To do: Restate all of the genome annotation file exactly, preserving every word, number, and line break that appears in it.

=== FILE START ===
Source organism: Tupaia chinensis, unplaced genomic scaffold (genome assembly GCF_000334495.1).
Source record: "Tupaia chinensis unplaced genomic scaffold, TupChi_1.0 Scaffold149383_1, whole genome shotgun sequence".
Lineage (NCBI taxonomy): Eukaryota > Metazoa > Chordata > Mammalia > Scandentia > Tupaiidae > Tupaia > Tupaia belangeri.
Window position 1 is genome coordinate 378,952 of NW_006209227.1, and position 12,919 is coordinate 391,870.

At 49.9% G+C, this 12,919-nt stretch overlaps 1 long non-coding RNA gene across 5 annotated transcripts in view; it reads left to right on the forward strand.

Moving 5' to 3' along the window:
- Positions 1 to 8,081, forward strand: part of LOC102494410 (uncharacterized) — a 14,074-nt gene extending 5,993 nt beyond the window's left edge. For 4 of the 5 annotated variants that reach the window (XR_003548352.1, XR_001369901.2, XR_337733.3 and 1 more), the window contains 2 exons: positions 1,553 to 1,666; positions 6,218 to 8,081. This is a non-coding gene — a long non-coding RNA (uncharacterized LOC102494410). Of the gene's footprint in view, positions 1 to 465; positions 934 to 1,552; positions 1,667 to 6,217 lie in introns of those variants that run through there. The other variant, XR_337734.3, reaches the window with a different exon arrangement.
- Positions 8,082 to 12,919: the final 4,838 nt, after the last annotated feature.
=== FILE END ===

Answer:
Source organism: Tupaia chinensis, unplaced genomic scaffold (genome assembly GCF_000334495.1).
Source record: "Tupaia chinensis unplaced genomic scaffold, TupChi_1.0 Scaffold149383_1, whole genome shotgun sequence".
Lineage (NCBI taxonomy): Eukaryota > Metazoa > Chordata > Mammalia > Scandentia > Tupaiidae > Tupaia > Tupaia belangeri.
Window position 1 is genome coordinate 378,952 of NW_006209227.1, and position 12,919 is coordinate 391,870.

At 49.9% G+C, this 12,919-nt stretch overlaps 1 long non-coding RNA gene across 5 annotated transcripts in view; it reads left to right on the forward strand.

Moving 5' to 3' along the window:
- Positions 1 to 8,081, forward strand: part of LOC102494410 (uncharacterized) — a 14,074-nt gene extending 5,993 nt beyond the window's left edge. For 4 of the 5 annotated variants that reach the window (XR_003548352.1, XR_001369901.2, XR_337733.3 and 1 more), the window contains 2 exons: positions 1,553 to 1,666; positions 6,218 to 8,081. This is a non-coding gene — a long non-coding RNA (uncharacterized LOC102494410). Of the gene's footprint in view, positions 1 to 465; positions 934 to 1,552; positions 1,667 to 6,217 lie in introns of those variants that run through there. The other variant, XR_337734.3, reaches the window with a different exon arrangement.
- Positions 8,082 to 12,919: the final 4,838 nt, after the last annotated feature.